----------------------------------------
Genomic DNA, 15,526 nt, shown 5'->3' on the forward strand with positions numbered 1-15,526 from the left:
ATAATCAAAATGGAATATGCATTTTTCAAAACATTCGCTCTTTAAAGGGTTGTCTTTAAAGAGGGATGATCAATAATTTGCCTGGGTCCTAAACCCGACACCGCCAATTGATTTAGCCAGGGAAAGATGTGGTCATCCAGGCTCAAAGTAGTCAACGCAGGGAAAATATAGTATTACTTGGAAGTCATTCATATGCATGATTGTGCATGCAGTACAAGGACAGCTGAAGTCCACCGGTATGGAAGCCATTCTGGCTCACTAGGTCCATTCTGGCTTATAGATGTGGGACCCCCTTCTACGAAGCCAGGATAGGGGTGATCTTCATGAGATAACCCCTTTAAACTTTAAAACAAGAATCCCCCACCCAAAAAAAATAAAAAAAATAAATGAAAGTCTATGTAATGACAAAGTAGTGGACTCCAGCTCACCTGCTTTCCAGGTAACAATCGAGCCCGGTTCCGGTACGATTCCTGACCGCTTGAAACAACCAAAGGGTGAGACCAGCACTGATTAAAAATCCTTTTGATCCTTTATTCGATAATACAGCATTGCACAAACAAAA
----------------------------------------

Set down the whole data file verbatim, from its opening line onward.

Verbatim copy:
Genomic DNA, 15,526 nt, shown 5'->3' on the forward strand with positions numbered 1-15,526 from the left:
ATAATCAAAATGGAATATGCATTTTTCAAAACATTCGCTCTTTAAAGGGTTGTCTTTAAAGAGGGATGATCAATAATTTGCCTGGGTCCTAAACCCGACACCGCCAATTGATTTAGCCAGGGAAAGATGTGGTCATCCAGGCTCAAAGTAGTCAACGCAGGGAAAATATAGTATTACTTGGAAGTCATTCATATGCATGATTGTGCATGCAGTACAAGGACAGCTGAAGTCCACCGGTATGGAAGCCATTCTGGCTCACTAGGTCCATTCTGGCTTATAGATGTGGGACCCCCTTCTACGAAGCCAGGATAGGGGTGATCTTCATGAGATAACCCCTTTAAACTTTAAAACAAGAATCCCCCACCCAAAAAAAATAAAAAAAATAAATGAAAGTCTATGTAATGACAAAGTAGTGGACTCCAGCTCACCTGCTTTCCAGGTAACAATCGAGCCCGGTTCCGGTACGATTCCTGACCGCTTGAAACAACCAAAGGGTGAGACCAGCACTGATTAAAAATCCTTTTGATCCTTTATTCGATAATACAGCATTGCACAAACAAAA